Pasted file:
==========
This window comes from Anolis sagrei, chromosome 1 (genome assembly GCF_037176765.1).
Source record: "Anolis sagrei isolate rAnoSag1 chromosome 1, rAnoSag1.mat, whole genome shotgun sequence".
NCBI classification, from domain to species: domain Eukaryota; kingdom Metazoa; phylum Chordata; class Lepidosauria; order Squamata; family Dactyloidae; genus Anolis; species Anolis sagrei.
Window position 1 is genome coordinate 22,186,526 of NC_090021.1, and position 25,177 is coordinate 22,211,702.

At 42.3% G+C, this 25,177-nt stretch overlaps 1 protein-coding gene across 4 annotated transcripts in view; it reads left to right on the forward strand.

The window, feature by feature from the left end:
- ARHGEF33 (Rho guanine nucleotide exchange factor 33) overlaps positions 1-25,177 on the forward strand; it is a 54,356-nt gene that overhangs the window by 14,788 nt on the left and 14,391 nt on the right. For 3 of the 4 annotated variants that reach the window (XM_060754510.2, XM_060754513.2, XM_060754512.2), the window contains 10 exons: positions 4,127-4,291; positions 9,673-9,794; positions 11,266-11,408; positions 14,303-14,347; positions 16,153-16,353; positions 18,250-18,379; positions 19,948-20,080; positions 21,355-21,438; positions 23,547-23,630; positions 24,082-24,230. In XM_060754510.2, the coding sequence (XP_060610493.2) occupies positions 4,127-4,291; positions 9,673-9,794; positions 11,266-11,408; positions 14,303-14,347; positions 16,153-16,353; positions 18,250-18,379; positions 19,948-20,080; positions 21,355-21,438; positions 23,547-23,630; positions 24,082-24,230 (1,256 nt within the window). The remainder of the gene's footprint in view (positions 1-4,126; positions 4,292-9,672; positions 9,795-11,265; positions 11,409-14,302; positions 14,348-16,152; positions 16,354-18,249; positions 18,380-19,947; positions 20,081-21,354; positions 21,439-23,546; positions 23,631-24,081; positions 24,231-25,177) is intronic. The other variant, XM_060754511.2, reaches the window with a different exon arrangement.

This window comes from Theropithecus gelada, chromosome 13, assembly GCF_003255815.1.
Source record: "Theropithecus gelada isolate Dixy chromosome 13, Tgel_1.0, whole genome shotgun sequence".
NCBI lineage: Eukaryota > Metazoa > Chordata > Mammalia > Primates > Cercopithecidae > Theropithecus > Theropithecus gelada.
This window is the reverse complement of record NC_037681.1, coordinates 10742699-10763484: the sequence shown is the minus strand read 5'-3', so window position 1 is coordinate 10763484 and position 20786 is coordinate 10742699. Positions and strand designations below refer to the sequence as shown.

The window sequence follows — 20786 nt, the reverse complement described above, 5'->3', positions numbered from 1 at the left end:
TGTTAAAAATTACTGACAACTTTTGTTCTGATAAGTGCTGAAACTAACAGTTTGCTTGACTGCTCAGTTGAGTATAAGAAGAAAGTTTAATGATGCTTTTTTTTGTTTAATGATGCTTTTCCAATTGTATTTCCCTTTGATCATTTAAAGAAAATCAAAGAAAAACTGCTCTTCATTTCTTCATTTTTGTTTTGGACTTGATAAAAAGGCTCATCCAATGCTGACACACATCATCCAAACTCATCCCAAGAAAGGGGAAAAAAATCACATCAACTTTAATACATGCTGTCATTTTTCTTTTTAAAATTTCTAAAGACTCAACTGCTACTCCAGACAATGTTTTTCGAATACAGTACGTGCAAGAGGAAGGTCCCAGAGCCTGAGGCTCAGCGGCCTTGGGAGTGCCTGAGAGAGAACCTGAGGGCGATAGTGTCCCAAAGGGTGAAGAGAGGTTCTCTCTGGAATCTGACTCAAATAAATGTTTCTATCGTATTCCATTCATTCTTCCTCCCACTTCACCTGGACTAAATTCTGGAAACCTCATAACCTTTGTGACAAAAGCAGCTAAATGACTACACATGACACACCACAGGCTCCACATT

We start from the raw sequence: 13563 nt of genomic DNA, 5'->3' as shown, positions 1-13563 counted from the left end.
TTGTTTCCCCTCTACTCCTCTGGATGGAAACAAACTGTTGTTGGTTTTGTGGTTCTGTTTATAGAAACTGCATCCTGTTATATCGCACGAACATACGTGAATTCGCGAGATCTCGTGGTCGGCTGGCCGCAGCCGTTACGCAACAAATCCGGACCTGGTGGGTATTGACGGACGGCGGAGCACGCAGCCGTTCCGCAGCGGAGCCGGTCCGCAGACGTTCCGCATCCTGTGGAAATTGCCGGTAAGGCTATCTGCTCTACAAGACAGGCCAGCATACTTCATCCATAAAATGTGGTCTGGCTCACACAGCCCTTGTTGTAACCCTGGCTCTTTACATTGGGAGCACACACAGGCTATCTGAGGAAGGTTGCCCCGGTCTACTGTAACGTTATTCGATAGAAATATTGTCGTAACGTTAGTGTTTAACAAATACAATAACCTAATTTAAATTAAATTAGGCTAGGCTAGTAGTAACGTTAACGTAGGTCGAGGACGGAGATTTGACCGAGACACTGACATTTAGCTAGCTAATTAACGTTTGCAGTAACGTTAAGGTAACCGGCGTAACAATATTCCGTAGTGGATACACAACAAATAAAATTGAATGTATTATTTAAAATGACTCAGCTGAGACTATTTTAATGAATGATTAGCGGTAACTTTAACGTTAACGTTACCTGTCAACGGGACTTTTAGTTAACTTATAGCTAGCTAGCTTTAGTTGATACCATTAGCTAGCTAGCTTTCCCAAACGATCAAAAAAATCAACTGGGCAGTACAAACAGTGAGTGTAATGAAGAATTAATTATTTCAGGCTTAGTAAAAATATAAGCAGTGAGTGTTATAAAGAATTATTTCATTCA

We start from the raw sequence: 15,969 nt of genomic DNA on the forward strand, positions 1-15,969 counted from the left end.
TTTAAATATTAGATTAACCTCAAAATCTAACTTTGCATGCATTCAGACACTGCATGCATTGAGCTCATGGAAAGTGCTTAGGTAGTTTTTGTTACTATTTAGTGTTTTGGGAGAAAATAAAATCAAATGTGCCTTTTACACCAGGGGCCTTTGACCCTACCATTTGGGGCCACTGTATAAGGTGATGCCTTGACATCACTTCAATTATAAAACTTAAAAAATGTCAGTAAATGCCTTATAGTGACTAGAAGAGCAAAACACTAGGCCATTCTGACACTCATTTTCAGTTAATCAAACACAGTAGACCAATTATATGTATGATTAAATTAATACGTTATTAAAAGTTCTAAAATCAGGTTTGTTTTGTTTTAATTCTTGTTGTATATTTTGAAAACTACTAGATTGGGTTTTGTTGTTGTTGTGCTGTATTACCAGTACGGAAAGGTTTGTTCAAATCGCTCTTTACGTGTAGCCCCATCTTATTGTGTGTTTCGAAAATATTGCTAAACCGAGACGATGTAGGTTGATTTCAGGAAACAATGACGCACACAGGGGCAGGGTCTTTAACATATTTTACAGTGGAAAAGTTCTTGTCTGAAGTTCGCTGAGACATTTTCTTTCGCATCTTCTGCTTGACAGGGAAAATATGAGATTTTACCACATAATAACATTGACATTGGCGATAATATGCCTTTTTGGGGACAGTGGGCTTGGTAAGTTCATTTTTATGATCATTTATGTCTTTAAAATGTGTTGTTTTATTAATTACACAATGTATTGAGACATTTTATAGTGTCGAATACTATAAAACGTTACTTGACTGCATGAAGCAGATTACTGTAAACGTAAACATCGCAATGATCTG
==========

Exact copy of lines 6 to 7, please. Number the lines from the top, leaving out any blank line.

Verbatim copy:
The window, feature by feature from the left end:
- ARHGEF33 (Rho guanine nucleotide exchange factor 33) overlaps positions 1-25,177 on the forward strand; it is a 54,356-nt gene that overhangs the window by 14,788 nt on the left and 14,391 nt on the right. For 3 of the 4 annotated variants that reach the window (XM_060754510.2, XM_060754513.2, XM_060754512.2), the window contains 10 exons: positions 4,127-4,291; positions 9,673-9,794; positions 11,266-11,408; positions 14,303-14,347; positions 16,153-16,353; positions 18,250-18,379; positions 19,948-20,080; positions 21,355-21,438; positions 23,547-23,630; positions 24,082-24,230. In XM_060754510.2, the coding sequence (XP_060610493.2) occupies positions 4,127-4,291; positions 9,673-9,794; positions 11,266-11,408; positions 14,303-14,347; positions 16,153-16,353; positions 18,250-18,379; positions 19,948-20,080; positions 21,355-21,438; positions 23,547-23,630; positions 24,082-24,230 (1,256 nt within the window). The remainder of the gene's footprint in view (positions 1-4,126; positions 4,292-9,672; positions 9,795-11,265; positions 11,409-14,302; positions 14,348-16,152; positions 16,354-18,249; positions 18,380-19,947; positions 20,081-21,354; positions 21,439-23,546; positions 23,631-24,081; positions 24,231-25,177) is intronic. The other variant, XM_060754511.2, reaches the window with a different exon arrangement.